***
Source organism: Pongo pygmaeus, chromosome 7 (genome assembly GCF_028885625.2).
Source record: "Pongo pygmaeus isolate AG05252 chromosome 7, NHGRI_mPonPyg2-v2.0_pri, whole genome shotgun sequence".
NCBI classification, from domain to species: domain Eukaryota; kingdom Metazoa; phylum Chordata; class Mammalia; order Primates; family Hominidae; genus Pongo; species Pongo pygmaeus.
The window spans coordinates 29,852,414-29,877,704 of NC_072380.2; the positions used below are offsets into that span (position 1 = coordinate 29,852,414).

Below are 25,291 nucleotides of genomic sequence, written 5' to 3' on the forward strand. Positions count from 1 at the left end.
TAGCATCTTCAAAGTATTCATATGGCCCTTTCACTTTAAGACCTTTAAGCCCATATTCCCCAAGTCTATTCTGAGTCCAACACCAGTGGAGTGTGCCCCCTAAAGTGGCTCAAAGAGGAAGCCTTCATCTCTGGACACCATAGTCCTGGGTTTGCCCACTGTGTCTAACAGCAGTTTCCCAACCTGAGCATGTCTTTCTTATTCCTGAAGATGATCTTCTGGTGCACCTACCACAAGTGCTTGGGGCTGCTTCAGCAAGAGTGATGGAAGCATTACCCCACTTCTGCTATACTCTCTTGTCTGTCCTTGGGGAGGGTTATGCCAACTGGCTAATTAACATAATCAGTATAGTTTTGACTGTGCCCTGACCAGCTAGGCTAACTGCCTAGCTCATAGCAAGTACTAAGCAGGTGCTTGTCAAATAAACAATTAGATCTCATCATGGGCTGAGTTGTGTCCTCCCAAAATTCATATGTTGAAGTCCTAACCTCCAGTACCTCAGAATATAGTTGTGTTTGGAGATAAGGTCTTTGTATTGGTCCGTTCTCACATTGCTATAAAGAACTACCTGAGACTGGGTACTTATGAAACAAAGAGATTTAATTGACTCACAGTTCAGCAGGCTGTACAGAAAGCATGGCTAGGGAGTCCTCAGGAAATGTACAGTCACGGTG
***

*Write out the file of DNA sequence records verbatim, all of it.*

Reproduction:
Source organism: Pongo pygmaeus, chromosome 7 (genome assembly GCF_028885625.2).
Source record: "Pongo pygmaeus isolate AG05252 chromosome 7, NHGRI_mPonPyg2-v2.0_pri, whole genome shotgun sequence".
NCBI classification, from domain to species: domain Eukaryota; kingdom Metazoa; phylum Chordata; class Mammalia; order Primates; family Hominidae; genus Pongo; species Pongo pygmaeus.
The window spans coordinates 29,852,414-29,877,704 of NC_072380.2; the positions used below are offsets into that span (position 1 = coordinate 29,852,414).

Below are 25,291 nucleotides of genomic sequence, written 5' to 3' on the forward strand. Positions count from 1 at the left end.
TAGCATCTTCAAAGTATTCATATGGCCCTTTCACTTTAAGACCTTTAAGCCCATATTCCCCAAGTCTATTCTGAGTCCAACACCAGTGGAGTGTGCCCCCTAAAGTGGCTCAAAGAGGAAGCCTTCATCTCTGGACACCATAGTCCTGGGTTTGCCCACTGTGTCTAACAGCAGTTTCCCAACCTGAGCATGTCTTTCTTATTCCTGAAGATGATCTTCTGGTGCACCTACCACAAGTGCTTGGGGCTGCTTCAGCAAGAGTGATGGAAGCATTACCCCACTTCTGCTATACTCTCTTGTCTGTCCTTGGGGAGGGTTATGCCAACTGGCTAATTAACATAATCAGTATAGTTTTGACTGTGCCCTGACCAGCTAGGCTAACTGCCTAGCTCATAGCAAGTACTAAGCAGGTGCTTGTCAAATAAACAATTAGATCTCATCATGGGCTGAGTTGTGTCCTCCCAAAATTCATATGTTGAAGTCCTAACCTCCAGTACCTCAGAATATAGTTGTGTTTGGAGATAAGGTCTTTGTATTGGTCCGTTCTCACATTGCTATAAAGAACTACCTGAGACTGGGTACTTATGAAACAAAGAGATTTAATTGACTCACAGTTCAGCAGGCTGTACAGAAAGCATGGCTAGGGAGTCCTCAGGAAATGTACAGTCACGGTG